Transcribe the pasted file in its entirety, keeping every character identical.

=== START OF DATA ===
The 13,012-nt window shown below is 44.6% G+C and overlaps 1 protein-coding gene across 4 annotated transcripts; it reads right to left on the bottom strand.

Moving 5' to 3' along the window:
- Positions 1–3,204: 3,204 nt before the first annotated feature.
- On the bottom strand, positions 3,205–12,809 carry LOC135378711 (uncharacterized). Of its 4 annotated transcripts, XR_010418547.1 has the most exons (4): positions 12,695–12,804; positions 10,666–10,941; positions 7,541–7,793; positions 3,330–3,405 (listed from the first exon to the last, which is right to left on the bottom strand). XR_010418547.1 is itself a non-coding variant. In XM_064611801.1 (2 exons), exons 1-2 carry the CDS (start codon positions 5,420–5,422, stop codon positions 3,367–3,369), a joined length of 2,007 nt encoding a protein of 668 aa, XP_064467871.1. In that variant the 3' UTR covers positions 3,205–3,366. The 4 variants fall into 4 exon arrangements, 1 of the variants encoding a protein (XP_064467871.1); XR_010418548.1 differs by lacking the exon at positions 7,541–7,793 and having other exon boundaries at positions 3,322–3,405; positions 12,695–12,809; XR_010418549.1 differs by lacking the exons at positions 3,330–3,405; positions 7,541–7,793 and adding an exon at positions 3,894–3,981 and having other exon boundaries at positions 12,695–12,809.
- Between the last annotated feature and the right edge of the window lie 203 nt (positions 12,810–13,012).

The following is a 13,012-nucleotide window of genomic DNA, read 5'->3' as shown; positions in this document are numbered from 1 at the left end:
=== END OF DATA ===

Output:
The 13,012-nt window shown below is 44.6% G+C and overlaps 1 protein-coding gene across 4 annotated transcripts; it reads right to left on the bottom strand.

Moving 5' to 3' along the window:
- Positions 1–3,204: 3,204 nt before the first annotated feature.
- On the bottom strand, positions 3,205–12,809 carry LOC135378711 (uncharacterized). Of its 4 annotated transcripts, XR_010418547.1 has the most exons (4): positions 12,695–12,804; positions 10,666–10,941; positions 7,541–7,793; positions 3,330–3,405 (listed from the first exon to the last, which is right to left on the bottom strand). XR_010418547.1 is itself a non-coding variant. In XM_064611801.1 (2 exons), exons 1-2 carry the CDS (start codon positions 5,420–5,422, stop codon positions 3,367–3,369), a joined length of 2,007 nt encoding a protein of 668 aa, XP_064467871.1. In that variant the 3' UTR covers positions 3,205–3,366. The 4 variants fall into 4 exon arrangements, 1 of the variants encoding a protein (XP_064467871.1); XR_010418548.1 differs by lacking the exon at positions 7,541–7,793 and having other exon boundaries at positions 3,322–3,405; positions 12,695–12,809; XR_010418549.1 differs by lacking the exons at positions 3,330–3,405; positions 7,541–7,793 and adding an exon at positions 3,894–3,981 and having other exon boundaries at positions 12,695–12,809.
- Between the last annotated feature and the right edge of the window lie 203 nt (positions 12,810–13,012).

The following is a 13,012-nucleotide window of genomic DNA, read 5'->3' as shown; positions in this document are numbered from 1 at the left end: